In Pfenning, Cassie Pfenning was injured by a golf ball at a golf outing when she was sixteen years old. 947 N.E.2d at 396. Specifically, Pfenning drove a beverage cart and after making several trips around the golf course “was suddenly struck in the mouth by a golf ball while driving the beverage cart on the cart path approaching the eighteenth hole's tee pad from its green.” Id. at 397. The ball was a low drive from the sixteenth tee approximately eighty yards away. Id. The golfer's drive traveled straight for approximately sixty to seventy yards and then severely hooked to the left. Id. The golfer noticed the roof of another cart in the direction of the shot and shouted “fore.” Id. But neither the plaintiff nor her beverage-serving companion heard anyone shout “fore.” Id. After hearing a faint yelp, the golfer ran in the direction of the errant ball and discovered the plaintiff with injuries to her mouth, jaw, and teeth. Id.

Pfenning brought an action against Joseph E. Lineman, the golfer who hit the ball that struck her. Id. at 396. Lineman sought summary judgment on grounds that he could not be held liable under a negligence theory because the plaintiff was a co-participant in the sporting event, and her injuries resulted from an inherent risk of the sport. Id. at 398. The trial court granted summary judgment in favor of the defendant. Id. at 396. On appeal, the Indiana Supreme Court “reject[ed] the concept that a participant in a sporting event owes no duty of care to protect others from inherent risks of the sport,” but adopted “instead the view that summary judgment is proper when the conduct of a sports participant is within the range of ordinary behavior of participants in the sport and therefore is reasonable as a matter of law.” Id. at 396.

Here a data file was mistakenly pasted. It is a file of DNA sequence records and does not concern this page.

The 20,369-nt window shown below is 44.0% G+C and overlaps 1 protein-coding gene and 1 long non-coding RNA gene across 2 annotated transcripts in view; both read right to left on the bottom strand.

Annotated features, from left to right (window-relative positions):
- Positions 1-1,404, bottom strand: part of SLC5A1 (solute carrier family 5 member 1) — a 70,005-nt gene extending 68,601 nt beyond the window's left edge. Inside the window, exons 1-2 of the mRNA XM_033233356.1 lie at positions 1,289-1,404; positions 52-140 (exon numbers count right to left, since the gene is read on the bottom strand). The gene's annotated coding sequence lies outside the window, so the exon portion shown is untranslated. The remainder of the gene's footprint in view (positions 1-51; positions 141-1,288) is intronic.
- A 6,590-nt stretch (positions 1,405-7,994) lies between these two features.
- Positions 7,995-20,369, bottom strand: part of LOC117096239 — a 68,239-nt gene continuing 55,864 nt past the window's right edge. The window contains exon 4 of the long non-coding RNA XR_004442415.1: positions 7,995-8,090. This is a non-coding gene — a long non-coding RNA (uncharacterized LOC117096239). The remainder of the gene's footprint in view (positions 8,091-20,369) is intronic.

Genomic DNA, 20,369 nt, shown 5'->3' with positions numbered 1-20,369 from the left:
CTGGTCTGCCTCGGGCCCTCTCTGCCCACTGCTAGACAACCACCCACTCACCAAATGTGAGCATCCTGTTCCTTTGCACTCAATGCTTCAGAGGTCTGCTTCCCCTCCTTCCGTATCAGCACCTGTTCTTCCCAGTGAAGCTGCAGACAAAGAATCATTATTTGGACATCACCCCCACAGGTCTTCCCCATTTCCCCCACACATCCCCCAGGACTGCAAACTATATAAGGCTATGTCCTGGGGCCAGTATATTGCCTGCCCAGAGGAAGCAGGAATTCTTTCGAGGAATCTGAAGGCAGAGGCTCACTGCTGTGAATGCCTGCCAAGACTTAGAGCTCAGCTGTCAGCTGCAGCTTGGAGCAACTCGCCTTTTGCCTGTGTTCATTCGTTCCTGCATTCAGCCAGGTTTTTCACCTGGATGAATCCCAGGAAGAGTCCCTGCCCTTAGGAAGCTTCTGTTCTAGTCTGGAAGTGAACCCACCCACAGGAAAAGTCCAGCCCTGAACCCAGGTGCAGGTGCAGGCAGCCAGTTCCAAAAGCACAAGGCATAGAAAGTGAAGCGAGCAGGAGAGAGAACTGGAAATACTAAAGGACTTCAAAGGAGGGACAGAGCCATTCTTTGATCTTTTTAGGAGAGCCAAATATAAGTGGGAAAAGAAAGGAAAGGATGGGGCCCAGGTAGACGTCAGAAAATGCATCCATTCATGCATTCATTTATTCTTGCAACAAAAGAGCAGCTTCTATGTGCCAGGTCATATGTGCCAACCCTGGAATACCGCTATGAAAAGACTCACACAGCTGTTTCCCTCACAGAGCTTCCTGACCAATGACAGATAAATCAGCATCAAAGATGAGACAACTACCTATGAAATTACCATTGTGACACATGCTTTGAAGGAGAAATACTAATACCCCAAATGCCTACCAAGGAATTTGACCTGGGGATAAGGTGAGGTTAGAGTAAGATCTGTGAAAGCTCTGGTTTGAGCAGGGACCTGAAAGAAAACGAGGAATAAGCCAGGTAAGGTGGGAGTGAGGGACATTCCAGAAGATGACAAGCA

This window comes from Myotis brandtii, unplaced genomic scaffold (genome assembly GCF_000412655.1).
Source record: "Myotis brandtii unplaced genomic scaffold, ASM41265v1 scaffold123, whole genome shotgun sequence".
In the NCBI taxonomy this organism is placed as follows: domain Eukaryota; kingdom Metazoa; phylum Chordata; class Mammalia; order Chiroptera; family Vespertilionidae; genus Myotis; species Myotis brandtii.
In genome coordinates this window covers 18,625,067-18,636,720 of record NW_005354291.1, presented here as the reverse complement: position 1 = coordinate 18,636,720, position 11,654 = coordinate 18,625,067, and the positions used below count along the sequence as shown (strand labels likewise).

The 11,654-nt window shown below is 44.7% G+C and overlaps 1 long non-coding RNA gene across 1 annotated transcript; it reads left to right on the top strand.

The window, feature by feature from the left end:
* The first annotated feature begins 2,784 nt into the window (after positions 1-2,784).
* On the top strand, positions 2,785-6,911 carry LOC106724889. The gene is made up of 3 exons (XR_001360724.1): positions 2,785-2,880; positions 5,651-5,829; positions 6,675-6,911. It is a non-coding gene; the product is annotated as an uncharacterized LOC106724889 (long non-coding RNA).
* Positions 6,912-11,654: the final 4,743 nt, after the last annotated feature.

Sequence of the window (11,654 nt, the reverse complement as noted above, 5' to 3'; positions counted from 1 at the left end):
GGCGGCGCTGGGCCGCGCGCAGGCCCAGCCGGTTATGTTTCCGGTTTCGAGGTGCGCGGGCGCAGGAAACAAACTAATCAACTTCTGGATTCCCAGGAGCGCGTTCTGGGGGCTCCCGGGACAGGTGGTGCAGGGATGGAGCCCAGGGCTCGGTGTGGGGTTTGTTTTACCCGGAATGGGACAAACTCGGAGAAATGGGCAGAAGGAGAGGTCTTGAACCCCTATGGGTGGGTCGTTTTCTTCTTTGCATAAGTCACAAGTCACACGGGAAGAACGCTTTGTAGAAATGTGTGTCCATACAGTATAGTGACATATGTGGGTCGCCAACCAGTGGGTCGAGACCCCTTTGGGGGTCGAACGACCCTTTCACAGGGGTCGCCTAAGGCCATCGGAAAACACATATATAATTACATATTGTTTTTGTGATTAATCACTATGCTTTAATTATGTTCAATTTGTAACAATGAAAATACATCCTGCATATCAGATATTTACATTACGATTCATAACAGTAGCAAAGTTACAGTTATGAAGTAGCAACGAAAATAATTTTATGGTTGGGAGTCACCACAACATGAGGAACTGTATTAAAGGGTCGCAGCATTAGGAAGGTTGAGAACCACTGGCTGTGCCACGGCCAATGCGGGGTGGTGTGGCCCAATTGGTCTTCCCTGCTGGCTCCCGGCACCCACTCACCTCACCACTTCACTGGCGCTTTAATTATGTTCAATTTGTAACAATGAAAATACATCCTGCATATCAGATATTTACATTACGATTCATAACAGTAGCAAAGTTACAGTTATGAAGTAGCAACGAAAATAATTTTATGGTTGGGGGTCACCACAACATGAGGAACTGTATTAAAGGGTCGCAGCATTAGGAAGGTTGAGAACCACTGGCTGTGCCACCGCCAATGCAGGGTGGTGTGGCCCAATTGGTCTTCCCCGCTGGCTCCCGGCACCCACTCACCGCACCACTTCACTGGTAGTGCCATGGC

The Court held:

We conclude that sound judicial policy can be achieved within the framework of existing Indiana statutory law and jurisprudence. As noted previously, there are three principal elements in a claim for negligence: duty, breach of duty, and a proximately caused injury. When there is no genuine issue of material fact and any one of these elements is clearly absent, summary judgment is appropriate. Colen v. Pride Vending Serv., 654 N.E.2d 1159, 1162 (Ind.Ct.App.1995), trans. denied. But rather than focusing upon the inherent risks of a sport as a basis for finding no duty, which violates Indiana statutory and decisional law, the same policy objectives can be achieved without inconsistency with statutory and case law by looking to the element of breach of duty, which is determined by the reasonableness under the circumstances of the actions of the alleged tortfeasor. Breach of duty usually involves an evaluation of reasonableness and thus is usually a question to be determined by the finder of fact in negligence cases. Kroger Co. v. Plonski, 930 N.E.2d 1, 9 (Ind.2010); [N. Ind. Pub. Serv. Co. v.l Sharp, 790 N.E.2d [462, 466 (Ind.2003) ]. But in cases involving sports injuries, and in such cases only, we conclude that a limited new rule should apply acknowledging that reasonableness may be found by the court as a matter of law. As noted above, the sports participant engages in physical activity that is often inexact and imprecise and done in close proximity to others, thus creating an enhanced possibility of injury to others. The general nature of the conduct reasonable and appropriate for a participant in a particular sporting activity is usually commonly understood and subject to ascertainment as a matter of law.